Andrew Arbogast: So I was, you know, being the commander and everything on that flight, and we were cleared through every channel; Afghan army, CJSOTF-A, RTOC. Basically everyone was like, that is enemy, engage, engage. And then, um, as the sun starts to rise, you know, the, uh, the medevac birds are going to pick up parts and pieces of the, um, collateral damage that I’d just done. So I went from like, man, this was the best engagement ever to, my command losing faith in me, right? Even though after the investigation I was not at fault, I was. I’m responsible. Right? Um, they pick apart your video and they’re like, no. Didn’t you see the body armor right there or didn’t you? You know, there was, uh, Kevlar there or whatever, but like, no, you don’t see that. You don’t see that stuff in the middle of a fight sometimes. So, um, after all of that, I was three months into rotation or in three months in Afghanistan. In Afghanistan, I had six months left and I was like, how am I going to survive? My command probably hates me, not probably, you know, you feel it. You’re like, uh, they don’t trust me. And, um, I have to walk a very fine line. And, you know, some of my pilots were displaced to other, um, other sister companies. Just, you know, they’re looking at it from a whole culture in our company or whatever. But.

So I quit, right? I mentally gave up. I had six more months. I was just and I, I pretty much showed it too. I tried to, I tried to resign my command and I was and I was told like, um, yeah, we would, but there’s no one else here in country to replace you, so I was like, well, damn that that’s a blow. Um, and so I do remember, though, and this is the one part that I feel like saved me is my commander from being a platoon leader back at Fort Riley was the best leader I’ve ever had. And this guy taught me everything about 360 degree leadership. You know, it’s not about just what your superiors think of you. It’s about what your peers and your subordinates think of you. How you lead through that whole 360 degree azimuth. And then it’s not about you. It’s about the mission. It’s about the soldiers, it’s about the families. And so putting everyone else first before yourself. So many other things that he taught me. But anyway, I get a I get a call from him about a month after this occurred, and he was actually a brigade commander, task force commander, brigade commander in country and he had seen the video because it was used as like, hey, look, look at what appears to be a perfect enemy scenario, but actually wasn’t. So it was used as an example. But he called me and, um, he was very blunt, and he said, I saw the video and I’m sorry that that this happened. Um, but if you let this define you and your military career, I won’t allow it.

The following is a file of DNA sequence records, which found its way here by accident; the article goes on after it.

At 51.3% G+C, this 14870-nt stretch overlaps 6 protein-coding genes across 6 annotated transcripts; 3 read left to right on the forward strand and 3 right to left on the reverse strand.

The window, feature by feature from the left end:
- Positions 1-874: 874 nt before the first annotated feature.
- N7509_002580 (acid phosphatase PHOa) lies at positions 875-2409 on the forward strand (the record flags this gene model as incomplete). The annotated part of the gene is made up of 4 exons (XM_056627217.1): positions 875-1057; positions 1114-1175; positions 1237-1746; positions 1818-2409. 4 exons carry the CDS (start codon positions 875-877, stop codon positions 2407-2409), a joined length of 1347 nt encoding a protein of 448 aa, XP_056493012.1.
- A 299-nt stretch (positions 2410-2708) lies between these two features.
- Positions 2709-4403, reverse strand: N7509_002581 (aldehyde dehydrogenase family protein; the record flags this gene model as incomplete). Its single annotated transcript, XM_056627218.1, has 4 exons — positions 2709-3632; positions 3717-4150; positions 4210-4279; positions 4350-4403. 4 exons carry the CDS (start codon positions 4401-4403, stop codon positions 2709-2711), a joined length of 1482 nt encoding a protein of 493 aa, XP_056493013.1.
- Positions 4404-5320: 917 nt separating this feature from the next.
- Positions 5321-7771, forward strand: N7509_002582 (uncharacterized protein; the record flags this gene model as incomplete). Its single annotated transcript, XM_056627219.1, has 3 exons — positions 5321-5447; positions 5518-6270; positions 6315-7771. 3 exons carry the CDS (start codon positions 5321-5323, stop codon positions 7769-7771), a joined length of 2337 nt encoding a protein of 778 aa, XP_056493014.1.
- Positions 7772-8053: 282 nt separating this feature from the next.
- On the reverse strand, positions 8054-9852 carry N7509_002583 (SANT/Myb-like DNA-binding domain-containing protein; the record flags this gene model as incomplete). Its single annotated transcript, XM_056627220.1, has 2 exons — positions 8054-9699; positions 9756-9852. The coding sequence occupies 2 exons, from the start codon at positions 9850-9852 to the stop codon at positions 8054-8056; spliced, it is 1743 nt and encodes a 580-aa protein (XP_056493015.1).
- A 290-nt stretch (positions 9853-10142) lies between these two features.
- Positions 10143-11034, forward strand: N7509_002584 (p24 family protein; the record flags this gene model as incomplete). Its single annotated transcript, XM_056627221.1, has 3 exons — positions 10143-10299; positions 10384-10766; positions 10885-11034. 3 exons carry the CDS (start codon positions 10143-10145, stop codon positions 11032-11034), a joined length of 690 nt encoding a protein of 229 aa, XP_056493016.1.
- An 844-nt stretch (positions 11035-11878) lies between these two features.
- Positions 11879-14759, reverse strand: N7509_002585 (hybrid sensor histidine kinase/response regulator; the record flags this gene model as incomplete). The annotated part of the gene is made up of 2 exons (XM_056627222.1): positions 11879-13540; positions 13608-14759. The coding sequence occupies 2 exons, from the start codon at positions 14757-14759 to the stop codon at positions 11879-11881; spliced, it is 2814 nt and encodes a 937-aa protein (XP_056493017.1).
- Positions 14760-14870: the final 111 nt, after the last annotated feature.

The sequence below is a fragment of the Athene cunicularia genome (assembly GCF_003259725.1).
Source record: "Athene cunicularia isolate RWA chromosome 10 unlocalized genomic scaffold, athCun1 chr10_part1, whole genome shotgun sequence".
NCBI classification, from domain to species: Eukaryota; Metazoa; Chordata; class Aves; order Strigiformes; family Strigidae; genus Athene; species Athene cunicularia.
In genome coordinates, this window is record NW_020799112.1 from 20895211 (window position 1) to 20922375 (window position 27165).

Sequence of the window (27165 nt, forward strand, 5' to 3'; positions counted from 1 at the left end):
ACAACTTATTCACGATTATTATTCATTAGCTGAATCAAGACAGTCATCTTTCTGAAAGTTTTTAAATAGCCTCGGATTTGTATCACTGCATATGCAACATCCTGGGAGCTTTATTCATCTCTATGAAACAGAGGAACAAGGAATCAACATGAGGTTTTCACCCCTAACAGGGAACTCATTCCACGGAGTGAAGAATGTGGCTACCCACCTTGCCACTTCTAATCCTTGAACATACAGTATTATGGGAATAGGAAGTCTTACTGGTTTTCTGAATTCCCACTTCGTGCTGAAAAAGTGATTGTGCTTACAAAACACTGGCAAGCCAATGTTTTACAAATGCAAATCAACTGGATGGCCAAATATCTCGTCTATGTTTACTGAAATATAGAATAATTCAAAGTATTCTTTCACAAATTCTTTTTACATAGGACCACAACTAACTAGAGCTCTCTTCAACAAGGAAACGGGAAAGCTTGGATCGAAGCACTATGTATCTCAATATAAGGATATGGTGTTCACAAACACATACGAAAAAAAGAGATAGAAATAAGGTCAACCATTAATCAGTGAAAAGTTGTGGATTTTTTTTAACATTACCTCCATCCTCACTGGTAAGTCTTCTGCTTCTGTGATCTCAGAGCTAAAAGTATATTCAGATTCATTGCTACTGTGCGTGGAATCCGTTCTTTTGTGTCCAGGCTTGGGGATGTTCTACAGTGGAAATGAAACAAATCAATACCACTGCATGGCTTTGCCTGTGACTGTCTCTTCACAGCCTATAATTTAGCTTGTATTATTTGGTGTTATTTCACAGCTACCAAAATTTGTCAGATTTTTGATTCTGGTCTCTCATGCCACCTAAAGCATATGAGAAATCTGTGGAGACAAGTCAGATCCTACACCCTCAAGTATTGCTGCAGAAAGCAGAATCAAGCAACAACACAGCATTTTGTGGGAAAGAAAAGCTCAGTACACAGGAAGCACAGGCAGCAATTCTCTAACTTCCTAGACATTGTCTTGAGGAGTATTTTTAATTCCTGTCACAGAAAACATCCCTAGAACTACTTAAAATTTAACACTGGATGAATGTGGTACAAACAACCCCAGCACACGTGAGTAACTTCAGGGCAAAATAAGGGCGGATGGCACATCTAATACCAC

You know, in some words he just says, do not allow this to define you and who you are and your career. Like you, you did the best that you could, given the situation. And you cannot have any regrets because that’s what happened. So, um, you know that that helped. But it still was there internally for a very long time, and it still is today. You know, fear of failure. Right? So it’s like it’s part of who I am, and I have to overcome it in several different ways. But, um, so that, you know, it’s like, hey, I made a mistake. And I noticed that there was some opportunity for leadership that could have come in and, you know, maybe helped me out a little bit through going through all this. But he just came in and his words were, were what I needed to hear at that time. Now, if I were to, you know, look at it from a, um, an Arbo’s cheese dip point of view, there’s more failures than I can count, right? And, and one of my, I think one of my biggest ones that that still I have to fight with is like just because you can, doesn’t mean you should. And that takes a that has a lot of different, different meanings behind it. But, you know, I’m at the point where, like, I can manufacture enough product to put it in every store in the US and my mentality, because I’ve been doing this for two and a half years and it’s been successful, is go out and get as much business as you possibly can, as fast as you can, and don’t stop until you get it. Until you get that yes. Until you reach that shelf.